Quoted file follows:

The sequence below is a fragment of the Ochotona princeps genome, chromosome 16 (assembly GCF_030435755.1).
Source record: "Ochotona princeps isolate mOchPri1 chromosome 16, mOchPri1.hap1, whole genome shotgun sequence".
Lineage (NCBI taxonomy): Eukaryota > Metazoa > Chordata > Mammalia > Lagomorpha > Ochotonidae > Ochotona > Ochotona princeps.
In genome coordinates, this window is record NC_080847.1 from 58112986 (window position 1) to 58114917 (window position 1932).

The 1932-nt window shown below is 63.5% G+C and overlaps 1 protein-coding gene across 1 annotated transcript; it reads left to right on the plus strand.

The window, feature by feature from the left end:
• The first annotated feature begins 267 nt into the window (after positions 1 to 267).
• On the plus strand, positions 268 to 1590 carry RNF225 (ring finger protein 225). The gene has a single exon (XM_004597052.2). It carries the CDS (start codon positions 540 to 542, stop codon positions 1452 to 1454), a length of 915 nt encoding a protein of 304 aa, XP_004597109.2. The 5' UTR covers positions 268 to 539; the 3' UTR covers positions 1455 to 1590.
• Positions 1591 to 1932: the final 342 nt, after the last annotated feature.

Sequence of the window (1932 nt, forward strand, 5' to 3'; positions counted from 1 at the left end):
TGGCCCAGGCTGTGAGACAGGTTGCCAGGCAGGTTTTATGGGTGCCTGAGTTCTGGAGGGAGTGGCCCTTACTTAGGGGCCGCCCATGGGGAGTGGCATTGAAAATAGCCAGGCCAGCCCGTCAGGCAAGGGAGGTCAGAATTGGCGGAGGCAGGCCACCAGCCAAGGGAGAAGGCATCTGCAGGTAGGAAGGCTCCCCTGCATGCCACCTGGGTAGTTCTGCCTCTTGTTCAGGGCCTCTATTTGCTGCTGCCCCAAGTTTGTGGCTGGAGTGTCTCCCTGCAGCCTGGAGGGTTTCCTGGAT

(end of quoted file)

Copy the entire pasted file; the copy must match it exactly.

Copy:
The sequence below is a fragment of the Ochotona princeps genome, chromosome 16 (assembly GCF_030435755.1).
Source record: "Ochotona princeps isolate mOchPri1 chromosome 16, mOchPri1.hap1, whole genome shotgun sequence".
Lineage (NCBI taxonomy): Eukaryota > Metazoa > Chordata > Mammalia > Lagomorpha > Ochotonidae > Ochotona > Ochotona princeps.
In genome coordinates, this window is record NC_080847.1 from 58112986 (window position 1) to 58114917 (window position 1932).

The 1932-nt window shown below is 63.5% G+C and overlaps 1 protein-coding gene across 1 annotated transcript; it reads left to right on the plus strand.

The window, feature by feature from the left end:
• The first annotated feature begins 267 nt into the window (after positions 1 to 267).
• On the plus strand, positions 268 to 1590 carry RNF225 (ring finger protein 225). The gene has a single exon (XM_004597052.2). It carries the CDS (start codon positions 540 to 542, stop codon positions 1452 to 1454), a length of 915 nt encoding a protein of 304 aa, XP_004597109.2. The 5' UTR covers positions 268 to 539; the 3' UTR covers positions 1455 to 1590.
• Positions 1591 to 1932: the final 342 nt, after the last annotated feature.

Sequence of the window (1932 nt, forward strand, 5' to 3'; positions counted from 1 at the left end):
TGGCCCAGGCTGTGAGACAGGTTGCCAGGCAGGTTTTATGGGTGCCTGAGTTCTGGAGGGAGTGGCCCTTACTTAGGGGCCGCCCATGGGGAGTGGCATTGAAAATAGCCAGGCCAGCCCGTCAGGCAAGGGAGGTCAGAATTGGCGGAGGCAGGCCACCAGCCAAGGGAGAAGGCATCTGCAGGTAGGAAGGCTCCCCTGCATGCCACCTGGGTAGTTCTGCCTCTTGTTCAGGGCCTCTATTTGCTGCTGCCCCAAGTTTGTGGCTGGAGTGTCTCCCTGCAGCCTGGAGGGTTTCCTGGAT